Topic: Advanced imaging of cellular processes across scales
Speaker: Prof. Jan Ellenberg
the Senior Scientist and Head of che Cell Biology & Biophysics Unit at EMBL in Heidelberg
Time: 13:00-14:30, Sept. 10, 2019
Venue: Room 101，Jinguang Life Sciences Building
Host: Prof. Liangyi Chen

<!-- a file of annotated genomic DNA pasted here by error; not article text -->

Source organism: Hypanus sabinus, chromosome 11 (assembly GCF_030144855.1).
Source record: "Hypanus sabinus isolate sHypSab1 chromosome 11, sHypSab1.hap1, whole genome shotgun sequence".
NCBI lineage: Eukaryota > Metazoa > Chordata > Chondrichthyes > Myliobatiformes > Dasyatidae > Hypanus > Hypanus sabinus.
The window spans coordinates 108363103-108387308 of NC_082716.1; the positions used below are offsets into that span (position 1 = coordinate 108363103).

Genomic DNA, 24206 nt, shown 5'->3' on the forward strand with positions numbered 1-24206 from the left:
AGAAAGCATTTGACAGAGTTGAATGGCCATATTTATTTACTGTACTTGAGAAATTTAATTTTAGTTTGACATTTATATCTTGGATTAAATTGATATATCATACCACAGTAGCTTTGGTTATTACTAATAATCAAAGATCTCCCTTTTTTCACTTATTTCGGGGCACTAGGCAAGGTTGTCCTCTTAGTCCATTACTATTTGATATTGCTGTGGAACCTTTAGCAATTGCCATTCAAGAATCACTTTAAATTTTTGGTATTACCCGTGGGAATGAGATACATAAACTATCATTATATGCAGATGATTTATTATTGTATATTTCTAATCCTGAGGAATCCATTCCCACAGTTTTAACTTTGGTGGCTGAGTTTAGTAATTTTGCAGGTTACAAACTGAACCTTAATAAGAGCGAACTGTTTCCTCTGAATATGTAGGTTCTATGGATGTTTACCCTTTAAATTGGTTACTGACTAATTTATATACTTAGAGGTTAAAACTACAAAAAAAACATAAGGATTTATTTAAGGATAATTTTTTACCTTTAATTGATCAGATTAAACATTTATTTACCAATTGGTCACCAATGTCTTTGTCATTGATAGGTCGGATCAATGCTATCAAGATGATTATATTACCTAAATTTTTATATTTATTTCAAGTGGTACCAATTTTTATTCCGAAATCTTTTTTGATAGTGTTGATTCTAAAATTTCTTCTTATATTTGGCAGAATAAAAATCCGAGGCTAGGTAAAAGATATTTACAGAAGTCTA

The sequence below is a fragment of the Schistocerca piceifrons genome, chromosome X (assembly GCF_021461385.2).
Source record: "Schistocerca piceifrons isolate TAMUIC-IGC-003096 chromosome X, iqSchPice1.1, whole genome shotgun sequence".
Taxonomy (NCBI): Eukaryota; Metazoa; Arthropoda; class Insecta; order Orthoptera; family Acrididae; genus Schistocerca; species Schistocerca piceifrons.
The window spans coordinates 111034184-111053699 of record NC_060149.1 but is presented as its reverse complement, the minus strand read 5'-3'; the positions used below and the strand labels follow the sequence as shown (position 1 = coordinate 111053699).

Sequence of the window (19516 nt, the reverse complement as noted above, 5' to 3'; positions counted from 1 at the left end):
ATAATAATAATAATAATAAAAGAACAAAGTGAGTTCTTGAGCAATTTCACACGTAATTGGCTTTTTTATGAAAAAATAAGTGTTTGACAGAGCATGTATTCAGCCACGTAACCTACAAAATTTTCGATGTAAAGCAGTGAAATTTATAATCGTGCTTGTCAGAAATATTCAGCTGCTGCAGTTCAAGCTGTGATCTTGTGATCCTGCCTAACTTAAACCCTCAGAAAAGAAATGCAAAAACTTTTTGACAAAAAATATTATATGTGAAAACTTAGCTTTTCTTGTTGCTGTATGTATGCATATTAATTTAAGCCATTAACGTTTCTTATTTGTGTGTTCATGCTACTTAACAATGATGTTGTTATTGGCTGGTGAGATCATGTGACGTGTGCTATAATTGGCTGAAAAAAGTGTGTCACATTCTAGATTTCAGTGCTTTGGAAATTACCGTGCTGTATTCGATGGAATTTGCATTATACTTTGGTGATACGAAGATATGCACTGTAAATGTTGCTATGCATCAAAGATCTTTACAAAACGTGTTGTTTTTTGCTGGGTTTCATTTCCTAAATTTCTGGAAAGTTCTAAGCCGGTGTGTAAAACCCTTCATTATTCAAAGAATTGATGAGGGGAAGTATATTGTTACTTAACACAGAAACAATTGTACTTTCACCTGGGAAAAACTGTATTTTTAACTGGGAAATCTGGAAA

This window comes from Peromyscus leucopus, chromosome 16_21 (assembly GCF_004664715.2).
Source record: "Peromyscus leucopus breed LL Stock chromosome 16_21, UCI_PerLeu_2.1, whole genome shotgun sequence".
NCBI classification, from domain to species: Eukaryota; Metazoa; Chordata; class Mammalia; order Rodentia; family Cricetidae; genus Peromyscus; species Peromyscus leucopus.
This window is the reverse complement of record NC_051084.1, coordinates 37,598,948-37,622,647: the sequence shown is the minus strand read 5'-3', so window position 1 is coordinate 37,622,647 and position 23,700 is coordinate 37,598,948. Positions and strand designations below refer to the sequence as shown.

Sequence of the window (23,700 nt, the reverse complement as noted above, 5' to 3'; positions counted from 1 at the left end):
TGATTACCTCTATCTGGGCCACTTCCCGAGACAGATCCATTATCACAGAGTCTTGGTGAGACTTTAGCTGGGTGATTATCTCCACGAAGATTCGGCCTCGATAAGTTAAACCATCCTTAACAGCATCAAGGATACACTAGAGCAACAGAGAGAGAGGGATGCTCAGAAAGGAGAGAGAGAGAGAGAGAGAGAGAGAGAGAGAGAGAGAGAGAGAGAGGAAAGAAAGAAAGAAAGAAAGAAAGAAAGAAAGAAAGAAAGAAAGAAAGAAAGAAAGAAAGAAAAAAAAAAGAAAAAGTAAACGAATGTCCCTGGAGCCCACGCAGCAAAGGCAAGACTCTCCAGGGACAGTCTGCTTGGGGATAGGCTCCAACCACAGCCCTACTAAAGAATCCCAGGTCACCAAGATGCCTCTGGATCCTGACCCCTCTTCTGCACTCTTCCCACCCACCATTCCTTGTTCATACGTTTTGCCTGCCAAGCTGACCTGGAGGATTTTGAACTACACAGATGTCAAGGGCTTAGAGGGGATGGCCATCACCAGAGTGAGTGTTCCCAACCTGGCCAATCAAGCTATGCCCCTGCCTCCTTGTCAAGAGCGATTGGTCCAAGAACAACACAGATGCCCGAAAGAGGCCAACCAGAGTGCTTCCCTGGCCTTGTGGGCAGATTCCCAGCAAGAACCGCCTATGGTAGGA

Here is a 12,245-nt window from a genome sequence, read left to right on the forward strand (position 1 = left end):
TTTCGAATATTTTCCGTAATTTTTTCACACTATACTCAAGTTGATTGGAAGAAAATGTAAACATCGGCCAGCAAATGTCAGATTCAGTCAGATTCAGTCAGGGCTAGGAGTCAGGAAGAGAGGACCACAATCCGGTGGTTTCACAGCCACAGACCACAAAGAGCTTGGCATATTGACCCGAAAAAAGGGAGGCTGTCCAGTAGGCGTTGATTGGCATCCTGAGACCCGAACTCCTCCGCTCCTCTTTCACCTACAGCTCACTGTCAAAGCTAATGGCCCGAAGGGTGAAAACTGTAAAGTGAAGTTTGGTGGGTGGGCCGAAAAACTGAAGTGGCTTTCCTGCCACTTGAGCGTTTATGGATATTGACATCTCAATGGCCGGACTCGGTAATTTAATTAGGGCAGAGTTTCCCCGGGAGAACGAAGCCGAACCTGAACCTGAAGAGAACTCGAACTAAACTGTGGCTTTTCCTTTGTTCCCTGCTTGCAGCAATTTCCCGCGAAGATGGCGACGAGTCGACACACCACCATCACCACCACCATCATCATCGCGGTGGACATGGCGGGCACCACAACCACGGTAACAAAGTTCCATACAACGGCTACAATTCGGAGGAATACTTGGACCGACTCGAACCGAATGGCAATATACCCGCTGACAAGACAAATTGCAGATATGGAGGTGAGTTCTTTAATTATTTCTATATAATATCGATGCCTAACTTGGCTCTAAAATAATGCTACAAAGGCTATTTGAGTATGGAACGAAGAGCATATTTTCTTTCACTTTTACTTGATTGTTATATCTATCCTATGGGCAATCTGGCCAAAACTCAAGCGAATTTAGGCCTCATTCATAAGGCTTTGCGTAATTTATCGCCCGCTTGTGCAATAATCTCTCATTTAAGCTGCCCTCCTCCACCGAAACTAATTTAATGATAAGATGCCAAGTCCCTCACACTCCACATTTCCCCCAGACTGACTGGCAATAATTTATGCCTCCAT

The recent resolution revolution in microscopy technologies allows unprecedented insights into the molecular machinery inside living systems. For the first time, imaging technologies have molecular resolving power and sensitivity and can be correlated to cover the whole range from structural detail of single molecules to imaging a whole living organism. This presentation will give examples at different scales where we have used advanced microscopy to study individual protein complexes, cellular signaling networks inside cells and aneuploidy causing cell division errors inside developing embryos. The nuclear pore complex (NPC) is the largest macromolecular protein complex and mediates all nucleocytoplasmic transport through the nuclear envelope, each consisting of several hundred proteins. Due to this enormous size and complexity many details of its structure still remain elusive. We developed an approach that enables the reconstruction of a 3D molecular map by visualizing both scaffold and flexible nucleoporins, allowing us to address dynamic conformations and parts of the NPC that have been inaccessible for atomic resolution methods and opens the exciting possibility to observe NPC structure in different functional or assembly states. At the scale of protein networks, we established an integrated experimental and computational pipeline to build a 4D protein atlas of the dividing human cell, combining a collection of genome-edited fluorescent knock-in cell lines, absolutely quantitative live imaging and the integration and mining of this large data set by advanced bioimage analysis and machine learning. Our method is generic and makes many dynamic cellular processes now amenable to dynamic protein network analysis. At the scale of an embryo, we developed light-sheet microscopy to achieve the first in toto imaging of preimplantation mouse development from zygote to blastocyst, which was not previously possible due to their exquisite light sensitivity. We revealed when fate specification happens and that chromosome segregation is highly error prone in mouse embryos. With light-sheet microscopy, we are now able to study chromosome segregation, spindle formation and mitotic checkpoint control governing the first divisions of embryo mammalian life in real-time.